However, in practice, this was a deal led by the US, the UK and France, and the constraints on it show the limits on future deals. For a start, the US Congress may yet undermine the recent deal struck by Obama’s team – a lifting of sanctions in return for freezing the most controversial nuclear work. That is a good illustration of the consequences of the deep divisions in American government. If the world’s most powerful country, which led the deals after World War II that created the World Bank, the International Monetary Fund and significant arms control treaties, cannot deliver on the commitments of its president, there is even less chance for deals.

The other obstacles are even more obvious: the opposition of China and Russia within the UN Security Council, and the rise of stronger voices among the governments of the developing world.

China and Russia have together prevented any deal to force President Bashar Assad from power in Syria. That was, too, before Russia had occupied Crimea and launched itself on a path of clear antagonism against the US and Europe. Now, its opposition on almost every front can be assumed.

The prospects for the big global deals of the next year look poor. The Doha Round has been struggling for 13 years to achieve any significant agreement. But insuperable clashes between India, China, Brazil and the US, with help from the EU, have largely scuppered that. Its future depends on finding some way to bridge the chasm between developed and developing countries, which has made progress seem out of reach. At the end of last year, there was a small breakthrough in Bali – a deal to simplify customs red tape. While not nothing, that is insignificant compared with the economic benefit of a reduction in tariffs. For those concerned with promoting development of poor countries, this is bad news.

The outlook for a climate change deal is arguably worse. The UN convention on climate change is working to devise a replacement for the now-expired Kyoto Round. This would consist of binding targets for carbon emissions. Two factors help, marginally, in overcoming past stumbling blocks. The first is the US’s discovery of shale gas, which by replacing coal, is helping curb its emissions. The second is the slowdown in China’s growth, and the government’s rising concern about air pollution in the face of public protests.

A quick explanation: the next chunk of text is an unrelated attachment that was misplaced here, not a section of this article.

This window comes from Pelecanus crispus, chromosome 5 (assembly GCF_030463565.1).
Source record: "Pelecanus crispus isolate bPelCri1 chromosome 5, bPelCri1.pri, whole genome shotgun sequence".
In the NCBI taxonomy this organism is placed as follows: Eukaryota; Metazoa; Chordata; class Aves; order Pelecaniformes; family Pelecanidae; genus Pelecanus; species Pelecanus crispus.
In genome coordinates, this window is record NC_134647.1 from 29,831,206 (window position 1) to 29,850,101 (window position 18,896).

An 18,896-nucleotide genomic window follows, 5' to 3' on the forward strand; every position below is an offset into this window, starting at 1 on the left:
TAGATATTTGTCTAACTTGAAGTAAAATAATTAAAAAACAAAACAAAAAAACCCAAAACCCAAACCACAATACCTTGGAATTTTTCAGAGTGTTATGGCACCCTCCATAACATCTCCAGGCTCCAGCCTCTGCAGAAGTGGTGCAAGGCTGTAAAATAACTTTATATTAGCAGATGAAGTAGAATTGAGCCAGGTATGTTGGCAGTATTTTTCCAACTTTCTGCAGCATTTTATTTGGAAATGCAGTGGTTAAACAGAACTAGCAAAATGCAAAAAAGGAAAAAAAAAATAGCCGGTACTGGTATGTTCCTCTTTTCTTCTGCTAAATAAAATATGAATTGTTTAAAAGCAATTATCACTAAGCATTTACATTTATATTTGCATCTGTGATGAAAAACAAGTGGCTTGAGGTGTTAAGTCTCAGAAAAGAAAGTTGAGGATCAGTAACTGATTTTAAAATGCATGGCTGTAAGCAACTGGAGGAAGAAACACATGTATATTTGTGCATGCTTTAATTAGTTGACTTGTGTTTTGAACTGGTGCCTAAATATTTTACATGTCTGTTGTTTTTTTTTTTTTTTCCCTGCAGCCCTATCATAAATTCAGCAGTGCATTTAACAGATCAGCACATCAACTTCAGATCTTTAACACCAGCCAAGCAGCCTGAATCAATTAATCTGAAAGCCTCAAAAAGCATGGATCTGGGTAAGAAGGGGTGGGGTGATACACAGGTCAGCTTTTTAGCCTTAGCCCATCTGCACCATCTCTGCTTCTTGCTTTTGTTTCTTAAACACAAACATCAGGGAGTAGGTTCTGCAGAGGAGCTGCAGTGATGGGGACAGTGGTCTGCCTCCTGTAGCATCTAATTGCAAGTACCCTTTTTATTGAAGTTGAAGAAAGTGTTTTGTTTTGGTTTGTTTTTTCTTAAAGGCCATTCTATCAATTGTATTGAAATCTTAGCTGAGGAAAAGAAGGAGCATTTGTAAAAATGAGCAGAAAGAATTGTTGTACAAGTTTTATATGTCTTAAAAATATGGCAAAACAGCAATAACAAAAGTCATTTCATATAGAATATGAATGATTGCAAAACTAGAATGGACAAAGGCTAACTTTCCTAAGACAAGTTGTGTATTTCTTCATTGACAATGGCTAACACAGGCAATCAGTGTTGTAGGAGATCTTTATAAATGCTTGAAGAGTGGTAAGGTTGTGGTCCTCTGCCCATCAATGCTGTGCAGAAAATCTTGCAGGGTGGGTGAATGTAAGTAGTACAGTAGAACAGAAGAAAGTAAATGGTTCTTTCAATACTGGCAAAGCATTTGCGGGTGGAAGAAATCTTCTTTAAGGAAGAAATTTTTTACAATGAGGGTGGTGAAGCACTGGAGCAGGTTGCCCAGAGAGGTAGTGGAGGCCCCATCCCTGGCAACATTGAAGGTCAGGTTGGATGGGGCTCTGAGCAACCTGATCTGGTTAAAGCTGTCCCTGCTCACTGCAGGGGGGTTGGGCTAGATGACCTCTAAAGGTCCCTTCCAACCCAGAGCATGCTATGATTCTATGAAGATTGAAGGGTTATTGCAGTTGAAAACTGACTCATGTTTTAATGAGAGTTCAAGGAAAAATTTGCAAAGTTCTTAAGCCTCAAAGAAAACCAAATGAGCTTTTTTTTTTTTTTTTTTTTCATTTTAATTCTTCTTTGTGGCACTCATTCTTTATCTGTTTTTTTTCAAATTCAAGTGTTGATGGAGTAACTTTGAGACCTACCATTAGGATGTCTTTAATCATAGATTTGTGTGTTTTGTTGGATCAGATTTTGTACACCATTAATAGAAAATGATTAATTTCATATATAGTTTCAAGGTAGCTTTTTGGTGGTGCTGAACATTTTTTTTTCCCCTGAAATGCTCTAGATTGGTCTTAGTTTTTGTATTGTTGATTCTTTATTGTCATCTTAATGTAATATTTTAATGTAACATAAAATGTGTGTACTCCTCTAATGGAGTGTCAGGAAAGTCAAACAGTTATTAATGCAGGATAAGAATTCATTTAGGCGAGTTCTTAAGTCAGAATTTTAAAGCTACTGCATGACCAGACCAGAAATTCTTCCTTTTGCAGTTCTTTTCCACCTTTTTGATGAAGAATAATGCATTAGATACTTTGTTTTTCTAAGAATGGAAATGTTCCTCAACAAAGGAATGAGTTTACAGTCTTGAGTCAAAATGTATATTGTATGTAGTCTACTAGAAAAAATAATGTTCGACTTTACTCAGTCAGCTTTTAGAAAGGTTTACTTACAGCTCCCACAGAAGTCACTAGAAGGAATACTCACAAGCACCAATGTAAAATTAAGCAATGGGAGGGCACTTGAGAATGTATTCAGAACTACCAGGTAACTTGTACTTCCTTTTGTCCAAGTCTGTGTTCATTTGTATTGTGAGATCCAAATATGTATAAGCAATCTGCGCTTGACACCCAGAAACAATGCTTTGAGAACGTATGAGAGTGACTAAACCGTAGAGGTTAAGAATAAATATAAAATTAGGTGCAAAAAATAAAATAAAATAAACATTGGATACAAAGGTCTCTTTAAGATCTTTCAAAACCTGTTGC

Even so, those look insufficient to bridge the gulf that has impeded previous talks. The fundamental argument is that emerging economies do not see why they should hold back their economies with more expensive, if cleaner, energy to help address a problem that is largely caused by the energy use of the already developed world.

That the world would be better-off if countries could reach global agreements is, broadly, true. But those now look inaccessible. Critics of bilateral deals point out that they can be damaging, by, say, shutting poor countries out of trade and by becoming a form of protectionism. However, diplomacy on a smaller scale, if that is all that is available, can still do considerable good.

For Europe, given the crisis to its east, two immediate targets present themselves. One is to develop alternatives to Russian supply of gas, in a way that it has neglected to do over the past decade. That includes helping Poland develop alternatives; it has been left particularly exposed by Germany’s unilateral deals with Russia to secure gas. Indeed, the entire crisis will be a test of whether Germany’s commitment to the EU is greater than the national interest it believes it has pursued with those deals. At the same time, the EU needs  to help Ukraine financially and in trade links. This falls short of the ambitions of the great global deals of the past. It is a useful way, all the same, to promote stability and European values within the European continent.